• I would even suggest that the time for discussion is over. Contact everyone whom has a part in this, make those players aware of the situation, keep records of what you did to solve it though.
    – Ramhound
    Aug 16, 2012 at 13:27
  • @Ramhound Not true, and a dangerous suggestion. After 2 weeks, he does not have enough knowledge of all the factors. Pounding the table and insisting he is right will end up not making any changes.
    – schroeder
    Aug 16, 2012 at 14:40
  • +1 for keeping good records documenting your involvement and warnings.
    – Grant
    Aug 16, 2012 at 17:08
  • I found an article of a law which says (Translation from Spanish): "[...] while it(password) is still being valid, it must be stored unintelligible" Do you think is a good aporach telling this to my boss by email?
    – eversor
    Aug 17, 2012 at 16:40
  • @eversor: no, I don't think that, on it's own, is good advice. Have a look at published standards such as PCI-DSS, NIST, OWASP, SANS, HIPAA....
    – symcbean
    Aug 20, 2012 at 10:26

The best way to go is to point your boss to the laws, industry regulations, and real world cases where companies have lost their shirts and executives walked out the door or sent to prison for breaking them. Nothing motivates execs like personal risk. Make it apply to them, not just to the company. You can talk about best practices and industry standards, or even how audits require these things, but they may not care unless you show that by not caring things could get real ugly for them.


My recommendation is to show your boss what implications this may have for his business. Especially emphasize the fact that if you got attacked and information gets disclosed (you can provide him with examples of other companies that got hacked like Linkedin or Yahoo) the reputation of his company is at stake.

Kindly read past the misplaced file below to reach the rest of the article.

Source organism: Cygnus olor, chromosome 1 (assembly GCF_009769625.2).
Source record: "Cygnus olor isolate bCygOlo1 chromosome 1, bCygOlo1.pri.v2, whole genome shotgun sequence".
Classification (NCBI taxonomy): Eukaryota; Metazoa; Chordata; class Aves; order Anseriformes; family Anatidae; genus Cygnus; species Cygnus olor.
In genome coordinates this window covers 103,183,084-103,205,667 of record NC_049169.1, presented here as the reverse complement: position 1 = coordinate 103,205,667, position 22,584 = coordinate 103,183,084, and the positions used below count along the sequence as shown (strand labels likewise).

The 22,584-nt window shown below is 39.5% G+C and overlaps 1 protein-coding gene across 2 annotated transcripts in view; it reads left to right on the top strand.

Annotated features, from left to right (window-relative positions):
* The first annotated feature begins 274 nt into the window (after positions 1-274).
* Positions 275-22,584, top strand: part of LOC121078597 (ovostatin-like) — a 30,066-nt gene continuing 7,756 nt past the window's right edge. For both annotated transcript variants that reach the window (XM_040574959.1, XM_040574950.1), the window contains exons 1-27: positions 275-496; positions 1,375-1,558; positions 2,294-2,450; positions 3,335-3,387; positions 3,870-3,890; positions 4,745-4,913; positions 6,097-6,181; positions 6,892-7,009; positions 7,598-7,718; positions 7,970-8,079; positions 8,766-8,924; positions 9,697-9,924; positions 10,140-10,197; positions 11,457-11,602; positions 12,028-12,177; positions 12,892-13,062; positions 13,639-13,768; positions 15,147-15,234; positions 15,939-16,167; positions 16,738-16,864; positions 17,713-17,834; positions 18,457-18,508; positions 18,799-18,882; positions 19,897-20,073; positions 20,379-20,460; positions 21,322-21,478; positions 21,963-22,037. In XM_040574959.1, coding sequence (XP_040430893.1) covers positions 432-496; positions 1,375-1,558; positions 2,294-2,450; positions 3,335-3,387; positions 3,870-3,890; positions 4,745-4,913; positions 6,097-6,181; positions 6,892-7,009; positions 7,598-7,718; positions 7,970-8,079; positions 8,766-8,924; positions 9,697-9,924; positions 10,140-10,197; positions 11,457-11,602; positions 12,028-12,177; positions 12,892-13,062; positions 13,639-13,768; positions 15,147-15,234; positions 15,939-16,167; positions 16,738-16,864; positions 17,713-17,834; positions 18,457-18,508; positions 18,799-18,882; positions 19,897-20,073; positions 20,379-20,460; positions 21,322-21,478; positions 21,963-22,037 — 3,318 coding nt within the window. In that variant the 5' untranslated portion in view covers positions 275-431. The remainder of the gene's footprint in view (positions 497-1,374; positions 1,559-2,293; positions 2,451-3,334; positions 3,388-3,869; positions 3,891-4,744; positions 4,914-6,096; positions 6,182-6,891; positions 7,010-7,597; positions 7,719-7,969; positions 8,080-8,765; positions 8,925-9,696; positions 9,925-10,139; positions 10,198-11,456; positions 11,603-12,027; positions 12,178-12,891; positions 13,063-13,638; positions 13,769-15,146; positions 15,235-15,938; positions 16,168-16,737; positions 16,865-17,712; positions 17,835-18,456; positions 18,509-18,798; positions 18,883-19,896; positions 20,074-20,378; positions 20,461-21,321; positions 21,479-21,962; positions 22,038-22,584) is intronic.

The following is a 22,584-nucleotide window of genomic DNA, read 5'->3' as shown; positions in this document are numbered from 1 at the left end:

Especially when dealing with sensitive medical data. Also do remind him he (yes he personally) can be held liable for a breach if he was informed that he did not do enough to protect the system. (You could also say because he was informed before hand that there was a breach, but that might be considered too much of a threat).

Like symcbean says, do not threaten and keep records.


Storing passwords in plaintext is in violation of the spirit of HIPAA law and possibly the text.

This document on best practices for HIPAA password management states:

H. Application developers must ensure their programs contain the following security precautions:

  1. Should support authentication of individual users, not groups.
  2. Should not store passwords in clear text or in any easily reversible form.
  3. Should provide for some sort of role management, such that one user can take over the functions of another without having to know the other’s password.
  4. Should support TACACS+, RADIUS and/or X.509 with LDAP security retrieval, wherever possible.

However, the actual text of HIPAA law doesn't get into technical details. It doesn't talk much about password management (other than saying it should be addressed) but does state in 164.306(a) (General Requirements of Security standards)

(2) Protect against any reasonably anticipated threats or hazards to the security or integrity of such information.

This is a reasonably anticipated threat that is easily mitigated.

If compliance with the law doesn't work and you are a vendor selling a product, note that this "feature" is causing you to lose sales. Many hospitals (I work at one) have high-ups in IT/informatics departments with reasonable IT backgrounds and during product review phases will test how password resets work, and will veto products and avoid that vendor in the future if we find out it sends back plaintext passwords.

  • (I am from Spain) I found an article of a law which says (Translation from Spanish): "[...] while it(password) is still being valid, it must be stored unintelligible"
    – eversor
    Aug 17, 2012 at 16:41